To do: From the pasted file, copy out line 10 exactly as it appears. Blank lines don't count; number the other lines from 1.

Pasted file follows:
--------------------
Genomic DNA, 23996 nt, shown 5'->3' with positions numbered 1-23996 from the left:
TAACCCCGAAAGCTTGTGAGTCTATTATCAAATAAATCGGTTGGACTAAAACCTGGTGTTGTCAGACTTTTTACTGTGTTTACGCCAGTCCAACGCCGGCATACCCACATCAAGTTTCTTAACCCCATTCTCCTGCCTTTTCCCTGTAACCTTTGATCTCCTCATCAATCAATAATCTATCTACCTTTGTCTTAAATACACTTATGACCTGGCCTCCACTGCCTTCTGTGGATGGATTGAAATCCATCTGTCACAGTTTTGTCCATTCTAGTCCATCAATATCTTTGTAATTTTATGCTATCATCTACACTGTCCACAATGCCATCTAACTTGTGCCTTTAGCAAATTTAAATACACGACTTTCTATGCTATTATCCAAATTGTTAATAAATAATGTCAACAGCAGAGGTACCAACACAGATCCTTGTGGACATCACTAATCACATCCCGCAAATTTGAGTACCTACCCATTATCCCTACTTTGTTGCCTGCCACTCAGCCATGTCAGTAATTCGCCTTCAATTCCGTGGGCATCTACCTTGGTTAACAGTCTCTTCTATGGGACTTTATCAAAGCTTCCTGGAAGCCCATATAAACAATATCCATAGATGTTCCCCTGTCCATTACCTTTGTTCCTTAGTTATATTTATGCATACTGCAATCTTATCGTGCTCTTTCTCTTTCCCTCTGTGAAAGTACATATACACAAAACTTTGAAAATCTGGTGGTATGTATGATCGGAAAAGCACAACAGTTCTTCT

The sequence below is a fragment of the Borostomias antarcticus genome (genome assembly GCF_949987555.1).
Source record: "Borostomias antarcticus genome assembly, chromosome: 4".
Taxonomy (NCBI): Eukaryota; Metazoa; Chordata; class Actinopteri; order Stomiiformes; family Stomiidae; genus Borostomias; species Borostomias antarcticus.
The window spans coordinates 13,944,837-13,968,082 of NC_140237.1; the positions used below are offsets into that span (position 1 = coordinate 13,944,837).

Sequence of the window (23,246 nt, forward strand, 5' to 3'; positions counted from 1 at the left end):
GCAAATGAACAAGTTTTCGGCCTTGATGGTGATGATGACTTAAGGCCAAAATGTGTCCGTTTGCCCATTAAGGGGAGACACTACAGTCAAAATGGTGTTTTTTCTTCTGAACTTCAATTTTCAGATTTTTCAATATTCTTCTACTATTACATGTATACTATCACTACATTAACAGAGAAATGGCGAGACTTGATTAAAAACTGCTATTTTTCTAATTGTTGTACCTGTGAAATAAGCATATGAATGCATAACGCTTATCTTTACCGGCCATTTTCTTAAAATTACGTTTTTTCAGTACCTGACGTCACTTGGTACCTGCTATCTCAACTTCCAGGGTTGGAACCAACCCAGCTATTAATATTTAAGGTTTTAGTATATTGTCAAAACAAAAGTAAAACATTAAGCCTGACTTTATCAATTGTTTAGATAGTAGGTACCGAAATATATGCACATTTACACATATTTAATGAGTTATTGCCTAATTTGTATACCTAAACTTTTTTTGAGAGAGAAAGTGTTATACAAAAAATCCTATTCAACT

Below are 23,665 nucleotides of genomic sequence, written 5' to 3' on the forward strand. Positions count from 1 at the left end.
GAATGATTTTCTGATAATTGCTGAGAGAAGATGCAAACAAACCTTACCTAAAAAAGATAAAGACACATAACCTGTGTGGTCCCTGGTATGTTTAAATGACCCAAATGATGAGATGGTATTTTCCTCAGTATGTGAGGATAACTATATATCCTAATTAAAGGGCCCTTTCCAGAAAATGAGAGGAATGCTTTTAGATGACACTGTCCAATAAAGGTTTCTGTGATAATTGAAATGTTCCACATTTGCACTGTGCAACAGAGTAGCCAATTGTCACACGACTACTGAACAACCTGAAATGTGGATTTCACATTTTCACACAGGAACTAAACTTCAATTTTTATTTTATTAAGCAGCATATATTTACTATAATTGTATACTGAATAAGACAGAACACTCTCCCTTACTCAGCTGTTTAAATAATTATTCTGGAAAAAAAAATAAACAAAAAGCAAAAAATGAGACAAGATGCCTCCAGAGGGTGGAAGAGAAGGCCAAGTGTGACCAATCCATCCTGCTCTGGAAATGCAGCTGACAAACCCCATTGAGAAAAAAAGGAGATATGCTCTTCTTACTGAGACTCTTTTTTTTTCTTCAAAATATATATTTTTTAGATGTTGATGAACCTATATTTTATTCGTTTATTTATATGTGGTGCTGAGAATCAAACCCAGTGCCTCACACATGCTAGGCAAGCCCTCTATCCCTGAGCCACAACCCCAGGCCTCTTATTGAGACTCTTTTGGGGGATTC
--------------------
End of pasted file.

GAATGATTTTCTGATAATTGCTGAGAGAAGATGCAAACAAACCTTACCTAAAAAAGATAAAGACACATAACCTGTGTGGTCCCTGGTATGTTTAAATGACCCAAATGATGAGATGGTATTTTCCTCAGTATGTGAGGATAACTATATATCCTAATTAAAGGGCCCTTTCCAGAAAATGAGAGGAATGCTTTTAGATGACACTGTCCAATAAAGGTTTCTGTGATAATTGAAATGTTCCACATTTGCACTGTGCAACAGAGTAGCCAATTGTCACACGACTACTGAACAACCTGAAATGTGGATTTCACATTTTCACACAGGAACTAAACTTCAATTTTTATTTTATTAAGCAGCATATATTTACTATAATTGTATACTGAATAAGACAGAACACTCTCCCTTACTCAGCTGTTTAAATAATTATTCTGGAAAAAAAAATAAACAAAAAGCAAAAAATGAGACAAGATGCCTCCAGAGGGTGGAAGAGAAGGCCAAGTGTGACCAATCCATCCTGCTCTGGAAATGCAGCTGACAAACCCCATTGAGAAAAAAAGGAGATATGCTCTTCTTACTGAGACTCTTTTTTTTTCTTCAAAATATATATTTTTTAGATGTTGATGAACCTATATTTTATTCGTTTATTTATATGTGGTGCTGAGAATCAAACCCAGTGCCTCACACATGCTAGGCAAGCCCTCTATCCCTGAGCCACAACCCCAGGCCTCTTATTGAGACTCTTTTGGGGGATTC